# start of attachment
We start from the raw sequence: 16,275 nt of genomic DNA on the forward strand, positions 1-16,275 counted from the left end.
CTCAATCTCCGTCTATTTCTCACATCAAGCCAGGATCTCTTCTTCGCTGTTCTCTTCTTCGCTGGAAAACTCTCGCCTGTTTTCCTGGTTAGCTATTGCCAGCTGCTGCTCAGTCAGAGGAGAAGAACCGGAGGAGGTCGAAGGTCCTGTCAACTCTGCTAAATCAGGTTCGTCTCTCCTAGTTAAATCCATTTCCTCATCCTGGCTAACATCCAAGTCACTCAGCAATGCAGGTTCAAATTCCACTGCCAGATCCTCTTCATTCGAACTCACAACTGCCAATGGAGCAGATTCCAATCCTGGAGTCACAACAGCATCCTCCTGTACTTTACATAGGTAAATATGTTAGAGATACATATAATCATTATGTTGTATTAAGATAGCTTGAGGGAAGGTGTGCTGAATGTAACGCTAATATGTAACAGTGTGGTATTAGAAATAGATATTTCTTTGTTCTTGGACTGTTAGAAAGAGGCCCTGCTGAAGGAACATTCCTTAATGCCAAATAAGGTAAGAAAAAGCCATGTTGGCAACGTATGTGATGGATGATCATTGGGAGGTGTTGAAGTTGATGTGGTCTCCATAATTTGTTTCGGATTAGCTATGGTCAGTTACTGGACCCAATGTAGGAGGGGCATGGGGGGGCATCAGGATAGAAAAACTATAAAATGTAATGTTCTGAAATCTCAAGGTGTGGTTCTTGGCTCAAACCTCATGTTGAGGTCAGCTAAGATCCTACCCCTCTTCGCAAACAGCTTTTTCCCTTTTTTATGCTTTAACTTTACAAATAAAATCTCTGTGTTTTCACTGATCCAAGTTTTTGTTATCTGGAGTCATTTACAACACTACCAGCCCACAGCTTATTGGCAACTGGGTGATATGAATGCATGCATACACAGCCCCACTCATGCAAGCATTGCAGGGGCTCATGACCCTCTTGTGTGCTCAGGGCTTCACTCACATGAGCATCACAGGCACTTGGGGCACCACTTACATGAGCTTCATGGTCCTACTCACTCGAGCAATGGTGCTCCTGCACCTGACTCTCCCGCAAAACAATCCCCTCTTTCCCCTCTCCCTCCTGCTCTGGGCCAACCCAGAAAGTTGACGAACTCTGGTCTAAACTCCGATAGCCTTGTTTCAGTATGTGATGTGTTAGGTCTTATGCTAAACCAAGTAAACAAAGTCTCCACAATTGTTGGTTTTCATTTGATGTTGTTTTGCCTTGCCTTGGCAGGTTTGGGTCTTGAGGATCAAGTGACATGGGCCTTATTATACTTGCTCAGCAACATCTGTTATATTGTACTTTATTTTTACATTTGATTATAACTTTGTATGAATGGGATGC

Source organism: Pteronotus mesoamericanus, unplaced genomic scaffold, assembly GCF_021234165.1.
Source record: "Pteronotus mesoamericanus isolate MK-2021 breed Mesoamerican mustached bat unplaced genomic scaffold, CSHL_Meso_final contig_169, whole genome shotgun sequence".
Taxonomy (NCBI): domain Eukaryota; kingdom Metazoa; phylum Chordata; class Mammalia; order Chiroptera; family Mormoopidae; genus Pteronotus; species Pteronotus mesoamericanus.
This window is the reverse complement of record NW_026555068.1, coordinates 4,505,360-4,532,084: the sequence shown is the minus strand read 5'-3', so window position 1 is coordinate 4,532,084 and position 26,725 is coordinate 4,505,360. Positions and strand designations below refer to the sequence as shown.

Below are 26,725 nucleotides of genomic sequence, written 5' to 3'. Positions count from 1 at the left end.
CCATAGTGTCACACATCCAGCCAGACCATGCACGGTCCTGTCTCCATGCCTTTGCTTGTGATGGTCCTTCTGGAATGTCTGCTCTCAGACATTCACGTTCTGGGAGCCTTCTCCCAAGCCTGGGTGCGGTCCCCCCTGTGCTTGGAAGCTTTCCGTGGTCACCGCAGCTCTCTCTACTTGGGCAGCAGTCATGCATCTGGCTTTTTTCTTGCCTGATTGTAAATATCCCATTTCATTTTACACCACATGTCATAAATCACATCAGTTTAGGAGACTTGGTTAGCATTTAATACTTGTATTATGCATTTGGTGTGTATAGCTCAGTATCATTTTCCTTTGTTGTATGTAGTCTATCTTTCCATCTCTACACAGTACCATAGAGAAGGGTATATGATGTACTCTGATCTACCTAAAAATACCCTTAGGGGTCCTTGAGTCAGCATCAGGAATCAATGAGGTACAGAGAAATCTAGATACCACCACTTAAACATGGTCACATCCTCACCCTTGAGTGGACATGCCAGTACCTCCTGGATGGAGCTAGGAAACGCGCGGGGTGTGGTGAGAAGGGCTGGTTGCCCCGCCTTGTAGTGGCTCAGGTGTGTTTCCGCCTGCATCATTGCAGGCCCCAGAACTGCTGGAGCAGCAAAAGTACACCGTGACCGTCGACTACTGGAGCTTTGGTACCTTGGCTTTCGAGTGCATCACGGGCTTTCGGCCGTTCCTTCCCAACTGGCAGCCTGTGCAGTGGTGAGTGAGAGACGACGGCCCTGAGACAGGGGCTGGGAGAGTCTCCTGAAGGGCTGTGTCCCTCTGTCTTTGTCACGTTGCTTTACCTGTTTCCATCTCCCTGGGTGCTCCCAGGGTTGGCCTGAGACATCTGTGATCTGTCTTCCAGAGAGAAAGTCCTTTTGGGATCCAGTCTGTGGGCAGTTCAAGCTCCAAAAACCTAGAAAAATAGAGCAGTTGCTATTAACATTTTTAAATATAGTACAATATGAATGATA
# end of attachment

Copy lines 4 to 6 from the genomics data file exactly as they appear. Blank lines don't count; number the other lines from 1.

Source record: "Pteronotus mesoamericanus isolate MK-2021 breed Mesoamerican mustached bat unplaced genomic scaffold, CSHL_Meso_final contig_169, whole genome shotgun sequence".
Taxonomy (NCBI): domain Eukaryota; kingdom Metazoa; phylum Chordata; class Mammalia; order Chiroptera; family Mormoopidae; genus Pteronotus; species Pteronotus mesoamericanus.
This window is the reverse complement of record NW_026555068.1, coordinates 4,505,360-4,532,084: the sequence shown is the minus strand read 5'-3', so window position 1 is coordinate 4,532,084 and position 26,725 is coordinate 4,505,360. Positions and strand designations below refer to the sequence as shown.